My mom mailed me a care package, including the April issue of Alive which is chock-full of articles on the cancer - I highly recommend it. However, one article, "Breast Cancer Screening", left me confused.
New breast kancer screening guidelinesLast year, the Canadian Task Force on Preventative Health Care released new breast cancer screening guidelines. Highlights pertaining to women 40-49 that jumped out at me:
- Routine screening mammograms: not recommended
- Regular self breast exam: not recommended
- Regular breast exam performed by a doctor: not recommended
An unremarkable historyAt 39, I'm a year shy of being a member of this age group. I've always been sporadic about performing self exams, because I didn't fit into the high-risk category.
There is no breast cancer in my family, except for my cousin Pam, and we are not related biologically. I'm active on a regular basis. I drink (or rather, drank), but limited it to weekends, generally moderately. I quit smoking several years ago. I breastfed.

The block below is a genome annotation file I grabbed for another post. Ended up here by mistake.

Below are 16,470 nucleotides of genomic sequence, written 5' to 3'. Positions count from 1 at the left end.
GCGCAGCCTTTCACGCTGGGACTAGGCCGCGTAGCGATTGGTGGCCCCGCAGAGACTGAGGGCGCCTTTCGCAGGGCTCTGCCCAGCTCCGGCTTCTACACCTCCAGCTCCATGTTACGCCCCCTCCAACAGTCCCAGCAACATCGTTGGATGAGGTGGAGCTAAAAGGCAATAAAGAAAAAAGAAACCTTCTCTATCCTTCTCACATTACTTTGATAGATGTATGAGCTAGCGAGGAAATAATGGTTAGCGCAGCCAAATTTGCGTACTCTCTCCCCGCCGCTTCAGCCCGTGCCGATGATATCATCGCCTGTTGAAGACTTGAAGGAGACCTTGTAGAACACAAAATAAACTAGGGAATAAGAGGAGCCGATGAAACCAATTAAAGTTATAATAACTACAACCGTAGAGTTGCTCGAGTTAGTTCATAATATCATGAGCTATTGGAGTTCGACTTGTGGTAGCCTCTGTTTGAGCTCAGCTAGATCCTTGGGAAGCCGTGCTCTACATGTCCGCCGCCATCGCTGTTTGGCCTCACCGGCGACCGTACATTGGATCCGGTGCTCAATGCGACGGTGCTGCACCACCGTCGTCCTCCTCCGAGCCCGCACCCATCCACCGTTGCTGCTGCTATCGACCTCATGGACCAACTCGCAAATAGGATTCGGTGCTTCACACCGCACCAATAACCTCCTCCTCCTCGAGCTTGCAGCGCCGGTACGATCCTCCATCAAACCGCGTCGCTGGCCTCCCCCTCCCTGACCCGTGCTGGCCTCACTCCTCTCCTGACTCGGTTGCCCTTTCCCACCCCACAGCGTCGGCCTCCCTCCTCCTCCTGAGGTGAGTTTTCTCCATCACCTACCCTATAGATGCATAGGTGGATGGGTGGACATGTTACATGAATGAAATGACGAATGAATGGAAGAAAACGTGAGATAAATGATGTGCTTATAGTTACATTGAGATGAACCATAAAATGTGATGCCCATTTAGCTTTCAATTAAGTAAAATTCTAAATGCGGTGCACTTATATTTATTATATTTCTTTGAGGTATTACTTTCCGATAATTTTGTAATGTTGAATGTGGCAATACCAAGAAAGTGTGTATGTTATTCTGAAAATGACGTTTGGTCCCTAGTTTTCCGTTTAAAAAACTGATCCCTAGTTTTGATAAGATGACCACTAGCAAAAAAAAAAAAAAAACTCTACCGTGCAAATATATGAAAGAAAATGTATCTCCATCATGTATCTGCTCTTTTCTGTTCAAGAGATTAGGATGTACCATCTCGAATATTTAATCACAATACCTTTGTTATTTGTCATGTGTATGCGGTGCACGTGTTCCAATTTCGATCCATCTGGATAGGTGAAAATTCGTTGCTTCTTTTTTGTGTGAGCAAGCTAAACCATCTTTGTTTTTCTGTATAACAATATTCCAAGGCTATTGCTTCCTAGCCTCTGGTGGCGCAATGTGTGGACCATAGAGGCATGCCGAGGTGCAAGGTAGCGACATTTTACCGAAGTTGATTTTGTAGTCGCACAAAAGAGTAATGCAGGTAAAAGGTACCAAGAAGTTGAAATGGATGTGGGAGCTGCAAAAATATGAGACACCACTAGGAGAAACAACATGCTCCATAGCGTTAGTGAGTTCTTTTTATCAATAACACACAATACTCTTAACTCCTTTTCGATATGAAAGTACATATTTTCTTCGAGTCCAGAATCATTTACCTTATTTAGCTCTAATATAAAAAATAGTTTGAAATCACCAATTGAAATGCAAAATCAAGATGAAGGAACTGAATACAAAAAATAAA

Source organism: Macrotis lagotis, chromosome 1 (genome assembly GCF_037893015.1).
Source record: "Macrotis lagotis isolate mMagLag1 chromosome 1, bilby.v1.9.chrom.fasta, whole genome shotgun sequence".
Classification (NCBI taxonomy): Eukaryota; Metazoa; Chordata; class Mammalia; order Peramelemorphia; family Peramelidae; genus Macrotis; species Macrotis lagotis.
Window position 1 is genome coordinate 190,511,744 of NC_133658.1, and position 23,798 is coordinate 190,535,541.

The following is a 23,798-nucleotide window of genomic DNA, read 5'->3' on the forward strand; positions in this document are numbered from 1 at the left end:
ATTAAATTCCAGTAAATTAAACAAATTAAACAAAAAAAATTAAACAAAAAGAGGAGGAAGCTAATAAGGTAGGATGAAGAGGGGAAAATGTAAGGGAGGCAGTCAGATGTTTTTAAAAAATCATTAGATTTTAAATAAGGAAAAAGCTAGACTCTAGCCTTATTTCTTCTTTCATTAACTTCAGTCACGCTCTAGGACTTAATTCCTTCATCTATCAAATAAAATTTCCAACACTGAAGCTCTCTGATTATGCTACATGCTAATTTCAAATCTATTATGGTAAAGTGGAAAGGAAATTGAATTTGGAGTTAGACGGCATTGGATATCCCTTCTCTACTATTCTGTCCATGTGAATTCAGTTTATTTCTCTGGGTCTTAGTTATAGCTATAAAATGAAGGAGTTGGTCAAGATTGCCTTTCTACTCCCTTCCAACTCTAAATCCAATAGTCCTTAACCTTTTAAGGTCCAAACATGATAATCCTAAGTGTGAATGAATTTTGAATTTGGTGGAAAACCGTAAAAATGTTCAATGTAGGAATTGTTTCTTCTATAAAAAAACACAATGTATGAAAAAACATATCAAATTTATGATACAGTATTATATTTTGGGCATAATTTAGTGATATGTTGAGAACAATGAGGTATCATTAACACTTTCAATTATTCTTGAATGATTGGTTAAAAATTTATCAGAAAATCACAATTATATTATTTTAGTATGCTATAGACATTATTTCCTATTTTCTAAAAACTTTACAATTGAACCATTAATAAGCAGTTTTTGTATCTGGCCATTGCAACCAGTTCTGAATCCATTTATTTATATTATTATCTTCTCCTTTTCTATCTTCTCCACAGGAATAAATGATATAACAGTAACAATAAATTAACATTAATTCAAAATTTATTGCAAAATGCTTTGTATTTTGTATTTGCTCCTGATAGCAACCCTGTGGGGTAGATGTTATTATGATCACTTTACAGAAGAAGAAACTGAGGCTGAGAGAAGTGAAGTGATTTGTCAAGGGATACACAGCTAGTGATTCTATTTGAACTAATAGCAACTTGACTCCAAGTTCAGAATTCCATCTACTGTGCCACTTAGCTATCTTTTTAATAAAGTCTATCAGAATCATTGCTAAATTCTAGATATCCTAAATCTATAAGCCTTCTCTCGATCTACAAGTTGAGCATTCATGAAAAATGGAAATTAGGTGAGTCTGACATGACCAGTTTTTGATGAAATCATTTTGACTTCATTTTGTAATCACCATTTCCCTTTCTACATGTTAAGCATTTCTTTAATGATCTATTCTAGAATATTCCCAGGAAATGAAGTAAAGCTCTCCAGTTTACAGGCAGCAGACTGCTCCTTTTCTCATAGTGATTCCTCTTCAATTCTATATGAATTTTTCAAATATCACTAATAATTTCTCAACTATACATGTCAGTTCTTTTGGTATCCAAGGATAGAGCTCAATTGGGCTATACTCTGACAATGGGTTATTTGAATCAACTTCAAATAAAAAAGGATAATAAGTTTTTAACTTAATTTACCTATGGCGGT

In other words, I'm like a lot of women my age.
My kancer diagnosis
Like I said, I was sporadic with the self exams. I noticed some skin that looked off on my left breast. I get eczema, so thought little of it at first. Then I decided to check. Aha! A lump.
I booked an appointment with my family doctor. He checked. "I've felt a lot of cancer, and this doesn't feel like it. But because of the skin discolouration, let's send you for an ultrasound," he told me.
I was referred to Mount Saint Joseph in Vancouver, which I learned is *the* place to go for screening and treatment. They decided to give me a mammogram, then ultrasound. And the rest, as they say, is history.
Where does this leave women
So the new recommendations have me wondering what women are supposed to do. I turn 40 later this year. Friends who have already reached the milestone and have been putting off their first mammogram have told me they'll now get it because of my experience.
I didn't think I had cancer. My doctor didn't think I had cancer. And my surgeon and oncologist agree I didn't fit into the high-risk category.
That mammogram may have saved my life.
My humble opinion and a pitch
Trust your gut. If you think something is wrong, pursue it. If you don't agree with a doctor, get a second opinion, or a third. Be your own best advocate!
And in honour of Daffodil Day, I plug Mount Saint Joseph's fundraising campaign for a second mammogram machine.
There is a fundraiser on Saturday, May 12 at the Riverside Grand Ballroom. Tickets cost $75 a pop.
If you can't go, want to donate a different amount, or want more info, contact:
- Nidhi at 778-928-9085
- Satinder at 778-323-1078